The Understand Photography Show: Episode 48- An Explanation of Flash Triggers with Joe Fitzpatrick

Peggy Farren 2017-08-08

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Show Notes for Episode #48: Flash Triggers with Joe Fitzpatrick

Episode 48 Joe Fitzpatrick Explains Flash Triggers

Flash Trigger - something to remotely fire a flash so you can have it OFF camera

Why off camera?
1. Flat lighting becomes more dramatic when the light is off to the side
2. Enables more than one flash off-camera (Key light, Fill light, Hair light)

2 Basic Styles

OPTICAL (IR) - light transmitter on camera, receiver on flash
Benefits - cheap, convenient, fine for indoor/studio use
Drawbacks - range - need to be fairly close to the camera
- line of sight - need to be pointed at each other
- bright ambient light makes it more difficult for the flash to see the transmitter - so bright light decreases the range of the trigger

Benefits - longer range, no line of sight, no bright sunlight issues
Drawbacks - more expensive

How it works - Basic Manual trigger (on-off switch) Set flash to desired strength.
Camera signals transmitter, transmitter signals receiver, receiver closes a switch to fire the flash
All of this signaling needs to take place FAST - while the shutter is open
- if shutter speed is faster than trigger speed you could end up with a black bar (shutter) in your image - adjust down 1/3 or 1/2 stop to keep your shutter open longer

How it works - TTL (Through the Lens) metering flash - camera controls everything, more sophisticated than manual.
Built-in-flash or on-the camera flash: Press shutter, camera sends out a pre-flash of predetermined brightness, sensor reads the light coming back from the scene, checks settings and calculates how much light is needed to properly expose the scene, sends signal to fire flash at a specific strength (meters for both flash and ambient light)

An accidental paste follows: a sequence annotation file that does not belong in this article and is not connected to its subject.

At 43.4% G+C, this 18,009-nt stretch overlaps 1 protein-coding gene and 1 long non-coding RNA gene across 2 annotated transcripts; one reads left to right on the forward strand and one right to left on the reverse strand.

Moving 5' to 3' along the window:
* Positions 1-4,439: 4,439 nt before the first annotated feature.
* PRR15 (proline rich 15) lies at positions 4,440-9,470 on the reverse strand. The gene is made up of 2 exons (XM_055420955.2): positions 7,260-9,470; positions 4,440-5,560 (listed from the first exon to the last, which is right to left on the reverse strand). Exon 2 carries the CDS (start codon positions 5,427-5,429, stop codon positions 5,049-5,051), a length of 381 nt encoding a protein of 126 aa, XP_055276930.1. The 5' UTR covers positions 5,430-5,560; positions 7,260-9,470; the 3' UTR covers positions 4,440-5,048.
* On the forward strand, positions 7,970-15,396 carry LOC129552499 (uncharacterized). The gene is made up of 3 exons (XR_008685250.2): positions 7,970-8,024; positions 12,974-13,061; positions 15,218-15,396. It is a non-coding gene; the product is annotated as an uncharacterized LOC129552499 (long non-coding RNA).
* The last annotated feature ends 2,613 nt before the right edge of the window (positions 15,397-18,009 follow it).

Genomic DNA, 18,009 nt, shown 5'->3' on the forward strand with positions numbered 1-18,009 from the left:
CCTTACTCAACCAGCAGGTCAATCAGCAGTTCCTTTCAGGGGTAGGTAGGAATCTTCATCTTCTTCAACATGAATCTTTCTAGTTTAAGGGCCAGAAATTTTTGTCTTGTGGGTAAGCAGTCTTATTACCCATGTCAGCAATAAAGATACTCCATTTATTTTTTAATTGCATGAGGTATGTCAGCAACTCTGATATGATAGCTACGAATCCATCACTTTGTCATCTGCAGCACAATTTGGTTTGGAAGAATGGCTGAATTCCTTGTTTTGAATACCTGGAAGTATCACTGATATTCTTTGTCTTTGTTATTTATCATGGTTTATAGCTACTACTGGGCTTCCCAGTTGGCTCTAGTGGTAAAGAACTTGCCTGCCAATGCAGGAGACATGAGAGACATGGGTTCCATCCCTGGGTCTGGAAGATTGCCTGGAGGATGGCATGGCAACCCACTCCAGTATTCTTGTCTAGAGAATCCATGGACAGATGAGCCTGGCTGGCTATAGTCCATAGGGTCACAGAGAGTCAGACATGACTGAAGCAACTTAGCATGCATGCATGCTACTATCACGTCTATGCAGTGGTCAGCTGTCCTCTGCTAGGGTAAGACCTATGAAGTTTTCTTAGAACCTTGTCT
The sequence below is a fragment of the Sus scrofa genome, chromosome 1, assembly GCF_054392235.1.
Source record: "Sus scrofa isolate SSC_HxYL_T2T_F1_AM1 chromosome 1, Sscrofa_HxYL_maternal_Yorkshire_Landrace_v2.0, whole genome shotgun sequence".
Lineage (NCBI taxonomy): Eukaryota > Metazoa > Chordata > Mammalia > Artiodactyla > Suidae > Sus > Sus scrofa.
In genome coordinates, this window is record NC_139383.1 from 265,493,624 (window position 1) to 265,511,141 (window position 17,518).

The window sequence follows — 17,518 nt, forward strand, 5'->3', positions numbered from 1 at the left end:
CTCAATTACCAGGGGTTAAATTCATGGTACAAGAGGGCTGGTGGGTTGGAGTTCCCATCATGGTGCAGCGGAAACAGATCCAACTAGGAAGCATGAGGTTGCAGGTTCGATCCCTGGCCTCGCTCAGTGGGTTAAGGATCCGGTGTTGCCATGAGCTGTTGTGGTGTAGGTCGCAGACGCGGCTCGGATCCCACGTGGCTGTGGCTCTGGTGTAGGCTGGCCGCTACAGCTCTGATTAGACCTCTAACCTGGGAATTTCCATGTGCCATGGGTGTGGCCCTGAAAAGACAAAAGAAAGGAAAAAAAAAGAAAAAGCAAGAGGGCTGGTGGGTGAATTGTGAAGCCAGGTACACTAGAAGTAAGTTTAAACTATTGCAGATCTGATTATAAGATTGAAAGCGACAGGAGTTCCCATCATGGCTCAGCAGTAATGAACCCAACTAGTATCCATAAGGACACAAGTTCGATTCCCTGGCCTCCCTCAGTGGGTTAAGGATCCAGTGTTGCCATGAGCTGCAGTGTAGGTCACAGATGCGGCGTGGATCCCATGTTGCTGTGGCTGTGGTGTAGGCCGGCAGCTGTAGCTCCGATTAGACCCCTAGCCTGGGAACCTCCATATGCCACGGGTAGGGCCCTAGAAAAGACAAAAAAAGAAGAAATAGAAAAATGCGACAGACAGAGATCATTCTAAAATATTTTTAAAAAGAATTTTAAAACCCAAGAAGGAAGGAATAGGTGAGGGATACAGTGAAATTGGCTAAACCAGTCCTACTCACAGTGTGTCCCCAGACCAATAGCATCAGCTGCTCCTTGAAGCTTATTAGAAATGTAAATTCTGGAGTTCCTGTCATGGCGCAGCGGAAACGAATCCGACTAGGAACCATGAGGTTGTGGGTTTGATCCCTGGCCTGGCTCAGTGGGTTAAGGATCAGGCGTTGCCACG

YOU only see one flash - it happens SO quickly


RF - Manual

Cowboy Studio, Neewer - $20-$35 for 1 transmitter and 2-4 receivers
- 433mhz, 4 channel, 30 meters, 1/320s
- cheaply made

Yongnuo (RF-605 , RF-603 II) $30-35 pair, group function w/560, manual pass through, compatible with YN-560 III manual flash’s built-in receiver, shutter release, 2.4GHz, 16 channel, 100 meters, 1/320s

GoDox / Neewer FC-16 -$25 transmitter/receiver, 2.4GHz, 16 channel, 100 meters, 1/250s

Pixel Soldier , Phottix Ares , Pixel Rook, Phottix Strato II - $50-100

Paul C Buff Cybersync, RadioPopper Nano , PocketWizard PlusX , Pocket Wizard Plus III - $130-300


Yongnuo YN-622C II or N transceiver - $75/pair

YN-622Cor N-TX transmitter - $40 - offer full eTTL or iTTL plus manual power output control 2.4GHz, HSS, 2nd curtain sync, TTL pass-through

Canon version uses Canon camera’s menu, 1/8000s, 100m, 7 channels

Pixel King Pro , King X Transmitter & Receiver - $150/pair, Canon, Nikon, Sony. 2.4GHz, 15 channels, 300m, HSS, 2nd curtain sync, TTL pass-through

Phottix Odin & Odin II - $250-350 - 1 transmitter + 1 receiver

Radiopopper PX transmitter & receiver - $255

PocketWizard TT5 transceiver - $170
TT1 transmitter - $150
AC3 zone controller - $64

Canon eTTL RF Speedlite System
Yuongnuo YN-E3-RT Transmitter - $74
YN-600-RT Speedlite - $111

Canon ST-E3-RT Transmitter - $280
600 EX II-RT - $479
430EX III-RT - $250

See you next week for episode 49: Travel Preparation and Tips with Brian Jannsen!

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Peggy Farren is an award winning, professional photographer, instructor, writer and speaker.

With over 17 years as a full-time professional photographer, Peggy offers photography training through her training center, “Understand Photography”.

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